This is my desk while I was working with the pastels this weekend. Normally I do my drawing over on the couch by the window, because the light’s good and it’s an excuse to get out of my chair and keep my ass from putting down roots in the cushion. But I was mixing media here, trying to find a good way to lay linework over pastels (charcoal pencil, turns out!), and I needed the hard surface, so I sat at my desk.
For the first twenty minutes or so I fretted, in the back of my mind, about the pastel dust I was repeatedly blowing off the page onto the desk. I saw the colored fingerprints I left on my keyboard and mouse while I worked, and I cringed. I imagined my wife coming into the room, imagined her scolding me for the mess. She’s never done that, not once… but I can imagine her doing it in vivid detail. I’m an artist. My brain is excellent at inventing villains who tell me to give up.
But there were moments – these pure, arresting moments – when it wasn’t simply that I was no longer bothered by the mess, no longer worried about cleaning it up… no, I felt its necessity, its essential role in the process. My first finger is black with pastel residue, so that when I brush away dust from my page, it leaves dark streaks there. A mistake. Then comes in another finger, this one golden from smudging another part of the picture, and it softens the dark streaks, gives them depth and dimension, and suddenly there’s something there that wasn’t there before. A ghost in the paint. A happy little accident.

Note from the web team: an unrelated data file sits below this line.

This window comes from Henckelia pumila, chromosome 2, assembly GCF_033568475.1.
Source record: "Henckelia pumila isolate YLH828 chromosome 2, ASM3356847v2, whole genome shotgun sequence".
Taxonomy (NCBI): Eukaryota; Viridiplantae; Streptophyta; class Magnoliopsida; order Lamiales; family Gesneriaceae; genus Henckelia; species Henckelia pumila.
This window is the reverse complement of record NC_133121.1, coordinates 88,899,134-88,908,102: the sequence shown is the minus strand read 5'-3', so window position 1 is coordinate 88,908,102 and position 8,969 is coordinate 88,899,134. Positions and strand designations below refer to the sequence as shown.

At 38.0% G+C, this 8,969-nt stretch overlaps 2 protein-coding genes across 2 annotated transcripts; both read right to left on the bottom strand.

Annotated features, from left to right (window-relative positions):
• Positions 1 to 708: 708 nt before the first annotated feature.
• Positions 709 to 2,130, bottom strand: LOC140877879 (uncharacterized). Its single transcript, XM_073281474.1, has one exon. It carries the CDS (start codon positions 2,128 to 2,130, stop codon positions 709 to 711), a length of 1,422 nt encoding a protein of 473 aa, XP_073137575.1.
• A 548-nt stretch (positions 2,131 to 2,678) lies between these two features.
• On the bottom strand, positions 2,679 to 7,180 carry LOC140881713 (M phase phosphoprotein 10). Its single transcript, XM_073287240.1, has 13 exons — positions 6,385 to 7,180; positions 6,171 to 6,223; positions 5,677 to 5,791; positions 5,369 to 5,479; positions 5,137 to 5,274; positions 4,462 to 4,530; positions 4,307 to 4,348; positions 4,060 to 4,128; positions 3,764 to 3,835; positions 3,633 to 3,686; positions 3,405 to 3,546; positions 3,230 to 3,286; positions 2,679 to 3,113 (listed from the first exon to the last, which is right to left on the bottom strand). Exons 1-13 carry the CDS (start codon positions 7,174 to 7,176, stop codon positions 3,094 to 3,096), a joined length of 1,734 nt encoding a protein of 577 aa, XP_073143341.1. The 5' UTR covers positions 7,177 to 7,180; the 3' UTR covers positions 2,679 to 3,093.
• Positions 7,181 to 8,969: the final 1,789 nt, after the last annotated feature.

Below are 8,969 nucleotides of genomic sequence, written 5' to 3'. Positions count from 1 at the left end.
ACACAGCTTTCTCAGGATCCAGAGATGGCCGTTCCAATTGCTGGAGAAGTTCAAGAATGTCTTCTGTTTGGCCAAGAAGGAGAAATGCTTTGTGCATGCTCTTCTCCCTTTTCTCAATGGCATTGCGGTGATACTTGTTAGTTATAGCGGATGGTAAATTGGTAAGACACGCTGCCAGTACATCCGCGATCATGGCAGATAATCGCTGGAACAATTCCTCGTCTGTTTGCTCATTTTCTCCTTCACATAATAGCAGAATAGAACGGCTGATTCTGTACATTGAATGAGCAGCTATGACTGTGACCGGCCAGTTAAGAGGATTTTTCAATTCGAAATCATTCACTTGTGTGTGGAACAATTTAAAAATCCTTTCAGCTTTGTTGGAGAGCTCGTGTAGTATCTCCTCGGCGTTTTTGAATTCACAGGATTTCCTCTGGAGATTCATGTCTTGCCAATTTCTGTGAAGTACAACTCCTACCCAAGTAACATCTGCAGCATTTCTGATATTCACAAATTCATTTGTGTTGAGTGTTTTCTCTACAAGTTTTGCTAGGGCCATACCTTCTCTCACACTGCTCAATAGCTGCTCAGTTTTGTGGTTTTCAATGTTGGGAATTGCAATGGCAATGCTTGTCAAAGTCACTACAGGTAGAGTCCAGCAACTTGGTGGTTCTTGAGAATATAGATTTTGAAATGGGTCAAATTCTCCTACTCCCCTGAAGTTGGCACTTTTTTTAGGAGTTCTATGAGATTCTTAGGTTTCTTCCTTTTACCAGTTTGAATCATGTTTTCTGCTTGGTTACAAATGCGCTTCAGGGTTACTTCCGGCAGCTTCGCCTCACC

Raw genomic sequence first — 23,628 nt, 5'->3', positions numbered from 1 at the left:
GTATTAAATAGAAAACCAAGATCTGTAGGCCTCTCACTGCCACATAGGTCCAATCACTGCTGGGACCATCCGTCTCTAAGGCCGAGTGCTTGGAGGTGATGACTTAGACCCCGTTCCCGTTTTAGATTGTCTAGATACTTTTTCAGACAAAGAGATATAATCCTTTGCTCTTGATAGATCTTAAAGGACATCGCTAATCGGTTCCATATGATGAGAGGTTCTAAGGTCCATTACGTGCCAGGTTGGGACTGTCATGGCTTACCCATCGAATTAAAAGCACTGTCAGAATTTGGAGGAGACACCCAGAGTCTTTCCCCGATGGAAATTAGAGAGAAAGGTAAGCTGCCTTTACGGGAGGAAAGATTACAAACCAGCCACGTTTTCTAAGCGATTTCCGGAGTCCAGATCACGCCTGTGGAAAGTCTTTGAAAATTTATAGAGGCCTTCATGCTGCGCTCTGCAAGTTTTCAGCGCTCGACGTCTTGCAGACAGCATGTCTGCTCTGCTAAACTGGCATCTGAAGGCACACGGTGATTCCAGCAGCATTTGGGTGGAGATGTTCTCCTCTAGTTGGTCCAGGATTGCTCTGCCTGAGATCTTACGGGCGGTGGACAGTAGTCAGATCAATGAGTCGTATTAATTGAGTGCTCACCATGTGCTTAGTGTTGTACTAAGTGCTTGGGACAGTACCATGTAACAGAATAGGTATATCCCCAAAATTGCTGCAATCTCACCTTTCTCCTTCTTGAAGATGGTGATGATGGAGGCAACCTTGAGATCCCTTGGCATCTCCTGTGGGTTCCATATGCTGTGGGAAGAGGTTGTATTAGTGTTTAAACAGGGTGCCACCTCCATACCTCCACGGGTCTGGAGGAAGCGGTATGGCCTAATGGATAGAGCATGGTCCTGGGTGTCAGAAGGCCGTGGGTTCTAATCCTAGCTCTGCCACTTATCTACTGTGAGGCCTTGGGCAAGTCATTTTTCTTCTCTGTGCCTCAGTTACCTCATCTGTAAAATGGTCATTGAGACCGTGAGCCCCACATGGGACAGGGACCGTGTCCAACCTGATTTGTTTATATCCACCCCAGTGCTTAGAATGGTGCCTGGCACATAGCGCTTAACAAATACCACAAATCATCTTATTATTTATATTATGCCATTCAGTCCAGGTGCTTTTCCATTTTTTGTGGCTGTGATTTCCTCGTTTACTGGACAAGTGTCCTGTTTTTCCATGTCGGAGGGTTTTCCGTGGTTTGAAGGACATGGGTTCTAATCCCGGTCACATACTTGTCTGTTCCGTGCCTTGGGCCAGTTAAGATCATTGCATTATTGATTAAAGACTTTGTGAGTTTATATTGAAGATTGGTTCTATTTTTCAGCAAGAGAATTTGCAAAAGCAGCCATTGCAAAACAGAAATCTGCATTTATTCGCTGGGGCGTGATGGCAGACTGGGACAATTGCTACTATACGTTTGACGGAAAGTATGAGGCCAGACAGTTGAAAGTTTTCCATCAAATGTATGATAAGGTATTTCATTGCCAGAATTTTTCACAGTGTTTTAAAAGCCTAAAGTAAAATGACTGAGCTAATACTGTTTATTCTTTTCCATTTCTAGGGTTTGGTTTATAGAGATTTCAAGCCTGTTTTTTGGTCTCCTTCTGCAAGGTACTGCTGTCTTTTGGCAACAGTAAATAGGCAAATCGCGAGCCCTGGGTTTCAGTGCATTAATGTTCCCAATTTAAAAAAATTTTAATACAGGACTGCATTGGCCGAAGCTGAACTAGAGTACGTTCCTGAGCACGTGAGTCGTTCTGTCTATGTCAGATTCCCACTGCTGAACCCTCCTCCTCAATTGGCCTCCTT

I try to enhance it, not by selecting another pastel but by dragging my fingers over the desk, picking up undifferentiated dust and debris and probably some skin cells and then going after the paper like a toddler, all ten fingers clawing and stroking and shoving the color where I want it to go. I feel like a caveman – thoughtless, seeing only the lights in my head, I seize the most colorful thing in my vicinity and crush it in my fist, watch its neon-bright blood pour between my fingers, slap my palm on the wall to make it splatter. Nothing but this. No money, no fame, no love, no possible future could be brighter than this, could be more important than making this mess and immersing myself in it. Even the art that results – you know as well as I do that it’ll be a fragile, tenebrous shadow of the thrashing, violently colorful vision in my head.